In this series of posts I record my notes from Daisy Christodolou’s book “Making good progress? The future of Assessment for Learning” It is quite excellent. You can buy a copy here.
Why didn’t Assessment for Learning transform our schools?
Formative assessment is when teachers use evidence of student learning to adapt instruction to meet student need. It’s focus is on what students need to do to improve, on their weaknesses. Feedback then, needs to be tailored thoughtfully to direct the student in how to improve and allow students to act on that feedback.
Formative assessment should be used to diagnose weakness and feedback should tell students how to improve explicitly. AfL is not just about teachers diagnosing weakness and being responsive it is about students responding to information about their progress. Could be a good model for appraisal too.
There is a tension then, between summative and formative assessment. One is about measuring student progress against the aims of education while formative assessment is about the students finding out what they need to do to improve.
If we can agree on the aims of assessment, there is still a discussion about methods. We either favour the generic-skill method which states that to get better at a particular performance you just need to practice that performance. So if you need to practice critical thinking you just practice it or if you want to get better at writing an essay, you just write lots of them. Or we favour the deliberate practice method. This method breaks the final skill down into its constituent parts and practices those. So footballers practice dribbling, passing, defending and shooting not just playing whole games all the time.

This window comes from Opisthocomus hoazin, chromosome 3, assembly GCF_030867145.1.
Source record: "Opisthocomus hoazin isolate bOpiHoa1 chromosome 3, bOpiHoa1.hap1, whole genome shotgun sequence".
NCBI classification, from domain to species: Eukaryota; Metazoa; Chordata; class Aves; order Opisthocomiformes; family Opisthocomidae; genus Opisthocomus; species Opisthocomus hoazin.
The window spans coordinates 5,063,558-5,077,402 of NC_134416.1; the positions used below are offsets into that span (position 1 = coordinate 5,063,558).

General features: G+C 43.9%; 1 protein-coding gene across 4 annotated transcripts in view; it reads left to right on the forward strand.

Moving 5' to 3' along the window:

Summative assessment is about assessing progress against the aims of education. Formative assessment is about the methods you choose to meet those aims: generic or deliberate. Depending on which one of these you subscribe too will affect your formative assessment, and thus whether assessment tasks can be used formatively and summatively.
If you believe that skill acquisition is generic then formative assessment tasks will match the final summative task. You will write lots of essays, feedback can be given and a grade awarded. If you believe that the method of deliberate practice is better then you may need to design formative tasks that don’t look like the final task. These tasks cannot be used summatively because they don’t match the final task.
Interestingly, belief in generic skills leads down the road of test prep and narrow focus on exam tasks because this model suggests that to get better at the exams you do need you need to practice taking them.
In my mind the key questions for a school, curriculum level or department that wants to adopt the deliberate practice model should be:
- What are the key skills being assessed in the final summative tasks (don’t forget that language or maths skills might be a large component of this?
- What sub-components make up these skills?
- What tasks can be designed to appropriately formatively assess the development of these sub-skills?
- What does deliberate practice look like in my subject?
- How often should progress to the final summative task be measured i.e. how often should we set summative assessments in an academic year that track progress?